Fri Mar 12th, 2021 at 09:36:35 AM EST
From the earliest studies, this has been reported. Developing vaccines which induces immunization to the SARS CoV-2 virus may very likely cause such an effect receiving a jab by a minimal number of healthy persons. Having a genetic risk of blood clots in the family, Leyden V blood factor, I'm well aware of the risk and will be critical to the vaccine I will receive. No Russian roulette on not having a choice but just get in line and STFU.
Scott Morrison says AstraZeneca vaccine is safe for Australians after reports of blood clots | The Guardian |
Let Pharma and politicians speak ... it's a lot about business and opening the economy ...
Coronavirus blood-clot mystery intensifies | Nature - May 8, 2020 |
Purple rashes, swollen legs, clogged catheters and sudden death -- blood clots, large and small, are a frequent complication of COVID-19, and researchers are just beginning to untangle why. For weeks, reports have poured in of the disease's effects throughout the body, many of which are caused by clots. "This is like a storm of blood clots," says Behnood Bikdeli, a fourth-year cardiology fellow at Columbia University in New York City. Anyone with a severe illness is at risk of developing clots, but hospitalized patients with COVID-19 seem to be more susceptible.
Studies from the Netherlands and France suggest that clots arise in 20-30% of critically ill COVID-19 patients.
SARS-CoV-2 and coagulation disorders in different organs | Life Sciences |
In this review, we focused on COVID-19 coupled with the coagulopathy contributes to severe outcome inclusive of comorbidities such as venous thromboembolism, stroke, diabetes, lung, heart attack, AKI, and liver injury. Initially, the COVID-19 patient associated coagulation disorders show an elevated level of the D-dimer, fibrinogen, and less lymphocyte count such as lymphopenia. COVID-19 associated with the Kawasaki disease has acute vasculitis in childhood which further affects the vessels found all over the body.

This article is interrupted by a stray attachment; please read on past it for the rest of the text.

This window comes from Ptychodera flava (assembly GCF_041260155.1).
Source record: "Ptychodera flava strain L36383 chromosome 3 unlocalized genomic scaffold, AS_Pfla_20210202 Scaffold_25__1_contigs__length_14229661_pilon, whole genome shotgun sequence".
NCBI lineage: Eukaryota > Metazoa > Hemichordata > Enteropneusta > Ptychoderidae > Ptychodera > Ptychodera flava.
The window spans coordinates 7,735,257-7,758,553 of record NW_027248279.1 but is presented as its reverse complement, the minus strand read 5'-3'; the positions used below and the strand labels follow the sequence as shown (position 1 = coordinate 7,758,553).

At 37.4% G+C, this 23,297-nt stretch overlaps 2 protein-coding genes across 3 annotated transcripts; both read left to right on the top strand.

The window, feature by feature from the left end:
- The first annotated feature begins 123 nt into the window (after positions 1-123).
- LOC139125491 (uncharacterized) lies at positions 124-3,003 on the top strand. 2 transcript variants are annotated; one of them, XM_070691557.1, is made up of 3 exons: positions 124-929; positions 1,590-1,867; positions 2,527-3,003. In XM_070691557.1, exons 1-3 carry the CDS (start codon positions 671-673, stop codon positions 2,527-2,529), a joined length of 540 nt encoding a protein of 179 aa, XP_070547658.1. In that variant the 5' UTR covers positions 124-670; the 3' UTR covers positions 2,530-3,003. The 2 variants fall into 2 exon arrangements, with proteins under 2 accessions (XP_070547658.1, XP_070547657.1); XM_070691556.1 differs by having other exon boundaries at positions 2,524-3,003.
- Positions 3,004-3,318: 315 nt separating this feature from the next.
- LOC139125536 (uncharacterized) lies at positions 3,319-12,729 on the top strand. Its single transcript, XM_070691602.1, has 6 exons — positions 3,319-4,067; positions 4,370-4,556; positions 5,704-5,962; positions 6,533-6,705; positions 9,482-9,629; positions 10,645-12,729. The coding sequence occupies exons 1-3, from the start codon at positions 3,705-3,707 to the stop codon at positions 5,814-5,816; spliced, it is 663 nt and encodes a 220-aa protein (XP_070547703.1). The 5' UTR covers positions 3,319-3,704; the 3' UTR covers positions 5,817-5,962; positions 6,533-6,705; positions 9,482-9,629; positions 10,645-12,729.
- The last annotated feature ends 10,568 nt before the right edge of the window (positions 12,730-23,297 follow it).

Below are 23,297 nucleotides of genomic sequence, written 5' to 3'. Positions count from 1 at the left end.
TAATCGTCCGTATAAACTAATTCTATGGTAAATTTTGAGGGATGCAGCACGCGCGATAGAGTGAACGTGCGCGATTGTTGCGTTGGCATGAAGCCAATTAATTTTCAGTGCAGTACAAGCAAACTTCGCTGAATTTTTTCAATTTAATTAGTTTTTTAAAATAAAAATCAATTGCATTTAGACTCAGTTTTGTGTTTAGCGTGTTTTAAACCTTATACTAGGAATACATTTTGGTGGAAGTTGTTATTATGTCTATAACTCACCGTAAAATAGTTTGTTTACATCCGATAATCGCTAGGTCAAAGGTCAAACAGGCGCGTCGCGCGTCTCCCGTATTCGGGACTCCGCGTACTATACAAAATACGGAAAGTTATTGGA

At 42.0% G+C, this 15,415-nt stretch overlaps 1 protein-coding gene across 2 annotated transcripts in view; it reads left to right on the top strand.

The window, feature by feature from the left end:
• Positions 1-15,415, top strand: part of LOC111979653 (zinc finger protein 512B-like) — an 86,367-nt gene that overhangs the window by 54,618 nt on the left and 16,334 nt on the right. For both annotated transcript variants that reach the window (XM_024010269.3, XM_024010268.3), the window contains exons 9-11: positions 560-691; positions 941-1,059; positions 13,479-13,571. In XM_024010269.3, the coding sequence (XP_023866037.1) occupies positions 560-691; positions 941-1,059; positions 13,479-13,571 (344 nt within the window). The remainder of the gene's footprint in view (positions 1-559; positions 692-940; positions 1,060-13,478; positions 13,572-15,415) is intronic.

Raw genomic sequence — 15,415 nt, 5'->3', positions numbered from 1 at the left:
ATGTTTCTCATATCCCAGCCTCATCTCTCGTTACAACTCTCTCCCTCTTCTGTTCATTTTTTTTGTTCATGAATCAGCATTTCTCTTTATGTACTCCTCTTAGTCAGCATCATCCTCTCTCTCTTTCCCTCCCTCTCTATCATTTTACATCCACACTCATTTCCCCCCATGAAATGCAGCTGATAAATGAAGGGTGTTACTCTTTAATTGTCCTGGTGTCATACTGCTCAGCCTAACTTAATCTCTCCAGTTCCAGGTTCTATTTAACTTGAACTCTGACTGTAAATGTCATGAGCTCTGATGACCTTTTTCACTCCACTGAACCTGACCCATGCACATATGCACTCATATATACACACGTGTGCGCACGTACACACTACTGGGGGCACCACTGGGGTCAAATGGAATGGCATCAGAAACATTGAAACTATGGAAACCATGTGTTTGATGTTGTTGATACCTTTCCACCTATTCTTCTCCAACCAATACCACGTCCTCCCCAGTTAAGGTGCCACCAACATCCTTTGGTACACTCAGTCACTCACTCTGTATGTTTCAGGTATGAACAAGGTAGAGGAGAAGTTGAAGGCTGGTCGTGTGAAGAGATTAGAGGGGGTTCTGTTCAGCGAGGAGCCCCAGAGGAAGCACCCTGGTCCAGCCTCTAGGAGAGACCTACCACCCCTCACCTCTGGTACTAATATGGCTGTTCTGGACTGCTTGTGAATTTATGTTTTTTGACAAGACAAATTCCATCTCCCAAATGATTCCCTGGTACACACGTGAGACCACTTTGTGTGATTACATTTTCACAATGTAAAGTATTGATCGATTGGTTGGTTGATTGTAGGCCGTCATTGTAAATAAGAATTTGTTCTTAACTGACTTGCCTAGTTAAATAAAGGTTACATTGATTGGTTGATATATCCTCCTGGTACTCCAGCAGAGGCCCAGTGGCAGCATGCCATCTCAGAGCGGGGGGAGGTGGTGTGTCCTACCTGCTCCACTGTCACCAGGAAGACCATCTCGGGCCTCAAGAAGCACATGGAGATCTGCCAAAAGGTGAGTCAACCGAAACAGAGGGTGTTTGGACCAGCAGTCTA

COVID-19 linked with the thrombotic microangiopathy triggers the multiple vasculitis along with the arterioles thrombosis, medium, large venous and arterial vessels mediates the disseminated intravascular coagulation (DIC). SARS-Co-V-2 patients have reduced primary platelet production, increased destruction of the platelet, decreased circulating platelet leads to the condition of increased thrombocytopenia which contributes to the coagulation disorder.
Massive inflammatory response, the cytokine storm | John Hopkins |
COVID-19 and Blood Clots | Harvard - Nov. 9, 2020 |
Patients hospitalized with severe COVID-19 infections who have high levels of the blood clotting protein Factor V are at elevated risk for serious injury from blood clots such as deep vein thrombosis or pulmonary embolism, according to a new study by Harvard Medical School investigators at Massachusetts General Hospital.
On the other hand, critically ill patients with COVID-19 and low levels of factor V appear to be at increased risk for death from a form of coagulopathy that resembles disseminated intravascular coagulation (DIC)--a devastating, often fatal abnormality in which blood clots form in small vessels throughout the body, leading to exhaustion of clotting factors and proteins that control coagulation.
Their findings, based on studies of patients with COVID-19 in Mass General intensive care units, point to disturbances in factor V activity as both a potential cause of blood clotting disorders with COVID-19 and potential methods for identifying at-risk patients with the goal of selecting the proper anticoagulation therapy.
Can Autoimmune Antibodies Explain Blood Clots in COVID-19?
Our blood vessels normally strike a balance between producing clotting and anti-clotting factors. This balance keeps us ready to seal up vessels after injury, but otherwise to keep our blood flowing at just the right consistency so that neutrophils and platelets don’t stick and form clots at the wrong time. But previous studies have suggested that SARS-CoV-2 can tip the balance toward promoting clot formation, raising questions about which factors also get activated to further drive this dangerous imbalance.
To learn more, a team of physician-scientists, led by Yogendra Kanthi, a newly recruited Lasker Scholar at NIH’s National Heart, Lung, and Blood Institute and his University of Michigan colleague Jason S. Knight, looked to various types of aPL autoantibodies. These autoantibodies are a major focus in the Knight Lab’s studies of an acquired autoimmune clotting condition called antiphospholipid syndrome. In people with this syndrome, aPL autoantibodies attack phospholipids on the surface of cells including those that line blood vessels, leading to increased clotting. This syndrome is more common in people with other autoimmune or rheumatic conditions, such as lupus.
It’s also known that viral infections, including COVID-19, produce a transient increase in aPL antibodies. The researchers wondered whether those usually short-lived aPL antibodies in COVID-19 could trigger a condition similar to antiphospholipid syndrome.